Details Of The Chief Complaint
SOURCE: A Chiro.Org Editorial
By Paul D. Mullin, D.C.
Before we examine any new patient, we need to gather a detailed history, particularly of the current complaint(s). I want to thank Paul D. Mullin, D.C. of Palmer College for suggesting these 18 questions, to help DCs in gathering the information they need to clearly understand a patient’s issues.
These questions are a good example of the interviewing skills required of any doctor:
- When, or approximately when did the problem begin?
- What were you doing when the problem began (OR #3)
- Can you think of a possible cause?
- Have you ever had anything like this before?
- Can you point to the exact location of your symptoms? Please describe them.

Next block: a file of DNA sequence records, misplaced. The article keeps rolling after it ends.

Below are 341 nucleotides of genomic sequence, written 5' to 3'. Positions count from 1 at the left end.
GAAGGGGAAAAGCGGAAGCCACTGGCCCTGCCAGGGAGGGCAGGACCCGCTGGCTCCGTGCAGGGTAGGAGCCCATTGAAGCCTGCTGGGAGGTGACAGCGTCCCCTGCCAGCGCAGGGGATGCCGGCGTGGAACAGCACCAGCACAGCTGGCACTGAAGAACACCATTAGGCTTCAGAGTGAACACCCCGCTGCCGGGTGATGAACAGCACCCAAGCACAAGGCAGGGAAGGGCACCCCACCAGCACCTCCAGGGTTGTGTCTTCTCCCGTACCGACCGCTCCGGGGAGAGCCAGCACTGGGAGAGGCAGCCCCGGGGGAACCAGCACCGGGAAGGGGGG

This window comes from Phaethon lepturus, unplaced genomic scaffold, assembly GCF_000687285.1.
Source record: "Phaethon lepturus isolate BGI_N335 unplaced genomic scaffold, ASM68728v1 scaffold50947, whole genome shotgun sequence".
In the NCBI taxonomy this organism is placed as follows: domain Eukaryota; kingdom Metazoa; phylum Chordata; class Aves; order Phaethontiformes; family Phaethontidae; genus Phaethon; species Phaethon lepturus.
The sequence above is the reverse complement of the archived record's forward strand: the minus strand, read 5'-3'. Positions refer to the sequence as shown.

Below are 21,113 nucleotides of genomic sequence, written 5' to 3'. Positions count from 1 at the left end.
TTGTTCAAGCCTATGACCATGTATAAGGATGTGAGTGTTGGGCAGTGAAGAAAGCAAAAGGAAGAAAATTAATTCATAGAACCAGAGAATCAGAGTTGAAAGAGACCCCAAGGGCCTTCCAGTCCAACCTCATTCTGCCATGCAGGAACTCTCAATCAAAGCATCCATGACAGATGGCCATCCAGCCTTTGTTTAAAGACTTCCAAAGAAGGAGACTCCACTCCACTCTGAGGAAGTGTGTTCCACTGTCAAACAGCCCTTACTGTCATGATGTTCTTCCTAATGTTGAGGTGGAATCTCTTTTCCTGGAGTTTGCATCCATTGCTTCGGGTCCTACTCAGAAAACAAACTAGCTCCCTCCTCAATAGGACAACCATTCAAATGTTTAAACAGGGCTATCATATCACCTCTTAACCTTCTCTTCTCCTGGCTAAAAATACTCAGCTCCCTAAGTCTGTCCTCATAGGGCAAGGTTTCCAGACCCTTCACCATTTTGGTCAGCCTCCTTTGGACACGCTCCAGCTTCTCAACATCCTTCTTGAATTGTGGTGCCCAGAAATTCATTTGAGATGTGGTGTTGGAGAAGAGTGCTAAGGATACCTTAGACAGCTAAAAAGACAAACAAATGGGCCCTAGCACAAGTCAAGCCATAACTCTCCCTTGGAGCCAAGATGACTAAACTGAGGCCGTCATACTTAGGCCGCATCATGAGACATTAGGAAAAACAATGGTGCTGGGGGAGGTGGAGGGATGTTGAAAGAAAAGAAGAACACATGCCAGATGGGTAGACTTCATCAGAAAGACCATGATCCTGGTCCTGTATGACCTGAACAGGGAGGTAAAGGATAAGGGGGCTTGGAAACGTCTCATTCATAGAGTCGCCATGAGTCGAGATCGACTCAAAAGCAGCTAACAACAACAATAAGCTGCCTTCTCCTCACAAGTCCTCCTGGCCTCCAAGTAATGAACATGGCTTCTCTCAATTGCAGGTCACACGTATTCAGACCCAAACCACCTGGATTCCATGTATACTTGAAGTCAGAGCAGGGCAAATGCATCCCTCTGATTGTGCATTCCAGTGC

- Does the pain radiate to any other part of your body?
- Do you have complaints in any other part of your body?
- Can you describe the sensation? ( Dull, sharp, burning, aching, electric shock, throbbing, shooting, gnawing, stabbing, numbness, tingling)
- How would you describe the intensity? ( Mild, moderate, severe, other)
- Has your condition been constant, or off and on throughout it’s duration? Please explain.
- Has your condition been getting better, worse, or has it remained about the same?
- Have you found anything that makes it better? (Rest, certain positions, morning, evening, other)
- Have you found anything that makes it worse? (Activities, positions, coughing, sneezing, straining, morning, evening)
- Have there been any changes in your bodily functions? (Vision, urination, respiration, defecation, digestion, balance, other)
- Has your condition affected your daily activities in any way?
- Have you tried any store bought or homemade remedies?
- Have you sought any other professional care for your condition? What were the results? (Poor, fair, good, excellent, not sure)
- Do you have any other symptoms or problems you’d like to discuss?
If you found this helpful, you might also enjoy this Chapter on gathering a Basic Patient History.